Most domestic home and contents insurance policies do not include cover for business activities. For example, if you run a mail order business from home, you will need to protect your stock from theft or accidental damage. If you store business equipment or stock in a garage or shed, you need to check your existing insurance cover with your provider. Your insurance provider may require you to take out business and specific contents cover.

You also need to consider public liability insurance in case someone suffers an injury or illness either when visiting your home or as a result of one of the products or services you sell.

Any business (including those that operate from home) that has employees, apart from yourself or close family members, needs employers' liability insurance.

You should also ensure that your current vehicle insurance policy includes cover for business use and that the extent of the cover for goods in transit is sufficient. This is particularly important for the transport of valuable goods to protect against theft or damage in an accident.

Health and Safety

It is a legal requirement for every business, including a home-based business, to carry out a health and safety risk assessment of the workplace, although businesses with fewer than five employees do not need to keep a written record of their assessment. This risk assessment should cover issues such as loose cables or fittings that could cause people to trip, the means of escaping the area in case of fire, the lighting and ventilation, and the design of the work environment in relation to minimising fatigue, discomfort and injury (ergonomics).

More information and advice about health and safety legislation and working from home is available from the Health and Safety Executive (HSE) and their specific guidance on home working can be found at HSE.


If you run a business from home, you are entitled to claim an allowance for 'Use of home for business' in your accounts. This allows you to include a proportion of your utility bills, such as heating and lighting, as a business expense before tax. The simplest way to do this is to work out what percentage of the space in your home you use for business purposes and apportion the costs accordingly.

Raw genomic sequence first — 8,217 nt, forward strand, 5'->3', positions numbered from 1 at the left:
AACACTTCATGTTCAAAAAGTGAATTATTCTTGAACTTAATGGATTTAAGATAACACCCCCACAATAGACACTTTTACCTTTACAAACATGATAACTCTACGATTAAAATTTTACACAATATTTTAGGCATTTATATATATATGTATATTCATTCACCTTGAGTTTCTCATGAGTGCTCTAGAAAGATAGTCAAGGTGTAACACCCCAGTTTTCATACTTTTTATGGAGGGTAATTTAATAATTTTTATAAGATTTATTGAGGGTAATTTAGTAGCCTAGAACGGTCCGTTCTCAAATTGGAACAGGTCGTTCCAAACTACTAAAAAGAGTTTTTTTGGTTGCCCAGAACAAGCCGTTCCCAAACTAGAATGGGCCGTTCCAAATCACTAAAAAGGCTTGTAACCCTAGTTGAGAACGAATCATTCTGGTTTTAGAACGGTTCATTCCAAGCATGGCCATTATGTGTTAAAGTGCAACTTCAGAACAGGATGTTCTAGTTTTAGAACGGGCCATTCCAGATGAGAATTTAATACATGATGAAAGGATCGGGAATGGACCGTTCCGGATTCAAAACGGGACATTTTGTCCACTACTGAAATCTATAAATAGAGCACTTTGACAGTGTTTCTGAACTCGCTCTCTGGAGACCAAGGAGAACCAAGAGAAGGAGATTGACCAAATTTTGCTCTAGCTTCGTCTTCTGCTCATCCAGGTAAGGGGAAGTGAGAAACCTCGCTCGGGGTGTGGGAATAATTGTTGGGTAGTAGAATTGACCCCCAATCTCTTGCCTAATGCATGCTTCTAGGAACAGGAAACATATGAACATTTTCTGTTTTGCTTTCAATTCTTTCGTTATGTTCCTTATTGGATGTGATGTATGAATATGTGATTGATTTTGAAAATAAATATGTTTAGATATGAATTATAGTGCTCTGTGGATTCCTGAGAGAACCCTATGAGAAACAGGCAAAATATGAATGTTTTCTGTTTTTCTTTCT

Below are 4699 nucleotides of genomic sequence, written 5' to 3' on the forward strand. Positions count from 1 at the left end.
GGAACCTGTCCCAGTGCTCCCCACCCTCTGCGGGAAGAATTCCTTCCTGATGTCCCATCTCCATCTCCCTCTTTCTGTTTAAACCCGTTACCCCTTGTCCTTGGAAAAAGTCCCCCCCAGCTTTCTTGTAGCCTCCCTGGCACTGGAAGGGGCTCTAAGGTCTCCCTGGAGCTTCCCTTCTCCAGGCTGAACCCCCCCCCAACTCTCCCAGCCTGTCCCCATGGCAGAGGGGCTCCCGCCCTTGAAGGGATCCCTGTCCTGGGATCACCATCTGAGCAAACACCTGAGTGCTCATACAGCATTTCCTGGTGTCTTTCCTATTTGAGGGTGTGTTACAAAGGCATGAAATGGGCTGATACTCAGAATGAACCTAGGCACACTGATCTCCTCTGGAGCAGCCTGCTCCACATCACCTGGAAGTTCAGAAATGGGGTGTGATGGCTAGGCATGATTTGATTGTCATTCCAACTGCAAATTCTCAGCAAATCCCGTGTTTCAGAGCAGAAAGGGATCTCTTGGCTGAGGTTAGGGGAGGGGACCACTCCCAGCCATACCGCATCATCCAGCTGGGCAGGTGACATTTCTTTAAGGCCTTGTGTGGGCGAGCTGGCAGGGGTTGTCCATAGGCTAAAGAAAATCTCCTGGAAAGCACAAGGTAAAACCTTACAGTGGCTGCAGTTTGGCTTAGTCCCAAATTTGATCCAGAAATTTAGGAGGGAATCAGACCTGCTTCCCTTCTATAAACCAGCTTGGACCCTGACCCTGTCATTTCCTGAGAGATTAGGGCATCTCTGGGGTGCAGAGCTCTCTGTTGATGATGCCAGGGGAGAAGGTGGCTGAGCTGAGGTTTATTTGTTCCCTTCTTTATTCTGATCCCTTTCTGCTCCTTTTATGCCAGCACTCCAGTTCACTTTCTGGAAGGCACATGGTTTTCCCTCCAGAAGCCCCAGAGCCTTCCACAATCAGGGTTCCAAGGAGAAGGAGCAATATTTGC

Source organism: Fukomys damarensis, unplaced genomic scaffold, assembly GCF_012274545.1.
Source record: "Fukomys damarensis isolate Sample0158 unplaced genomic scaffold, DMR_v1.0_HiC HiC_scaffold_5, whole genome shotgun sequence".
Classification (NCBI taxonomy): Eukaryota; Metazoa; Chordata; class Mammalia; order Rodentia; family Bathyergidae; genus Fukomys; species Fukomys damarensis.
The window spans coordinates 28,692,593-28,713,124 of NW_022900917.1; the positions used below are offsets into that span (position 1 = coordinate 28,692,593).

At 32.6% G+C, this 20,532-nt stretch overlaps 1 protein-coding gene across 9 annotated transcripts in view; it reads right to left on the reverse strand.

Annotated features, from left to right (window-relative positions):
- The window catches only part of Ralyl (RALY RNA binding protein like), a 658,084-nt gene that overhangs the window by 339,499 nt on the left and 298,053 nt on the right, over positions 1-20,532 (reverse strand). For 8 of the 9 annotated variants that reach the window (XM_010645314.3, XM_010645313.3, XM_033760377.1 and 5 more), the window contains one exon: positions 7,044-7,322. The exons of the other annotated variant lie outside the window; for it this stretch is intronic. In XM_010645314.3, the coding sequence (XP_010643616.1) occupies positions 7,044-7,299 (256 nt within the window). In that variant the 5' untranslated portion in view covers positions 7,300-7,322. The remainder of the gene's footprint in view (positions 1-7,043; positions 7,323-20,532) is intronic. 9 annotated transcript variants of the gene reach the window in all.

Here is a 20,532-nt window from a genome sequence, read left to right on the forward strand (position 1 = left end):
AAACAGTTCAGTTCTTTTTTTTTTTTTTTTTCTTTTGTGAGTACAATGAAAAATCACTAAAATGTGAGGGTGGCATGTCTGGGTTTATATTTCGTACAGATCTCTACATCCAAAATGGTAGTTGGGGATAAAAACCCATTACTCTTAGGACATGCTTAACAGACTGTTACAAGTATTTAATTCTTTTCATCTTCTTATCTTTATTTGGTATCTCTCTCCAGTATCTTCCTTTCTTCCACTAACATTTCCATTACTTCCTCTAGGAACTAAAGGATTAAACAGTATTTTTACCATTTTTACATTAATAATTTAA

Your accountant can advise you on how much you can claim. Also go to HMRC website for more details.


Before you start trading, you need to consider whether your home needs additional security, such as a burglar alarm or window locks. Setting up a home business may raise your insurance premiums and your insurer may require certain security measures to be in place before agreeing to provide cover.

If your business deals with high volumes of cash or cheques, make sure you have adequate storage, such as a small safe, and that you regularly deposit the money at your bank.

Document Retention

Businesses must keep records of all receipts and expenditure for tax purposes. The exact records you keep depend on the type and size of your business, but they must be sufficient to enable you to complete a precise and accurate tax return. You need to record all sales and other business receipts as they come in and keep the records. Keep paper records under lock and key, preferably off site or in fire resistant cabinets.

If you are registered for VAT you must keep records of all the supplies you receive and sales you make and a summary of VAT for each period covered by your VAT return. You must keep these records for six years after the year they relate to.

If you employ staff, you must keep all wages, salary and National Insurance (NI) records for six years. As an employer, you must hold employers' liability insurance and it is good practice to keep a record of all your insurance policies in case of claims against you in the future.

If you keep confidential or personal information you must comply with the provisions of the Data Protection Act 1998, which places obligations on all businesses to keep personal data safe and secure and not misuse it. Go to ICO website for more information.

Space and Storage

You will need storage space for stationery, accounts and other documentation.

Your office should have enough power points for the machinery you need - this can be difficult if you have chosen to locate your office in a spare bedroom or another room without many power sockets. Overloading a single point is dangerous and may mean that your computer, fax, printer and answering machine are all crowded into one corner of the room. It is advisable to fit power surge protection plugs to this type of equipment.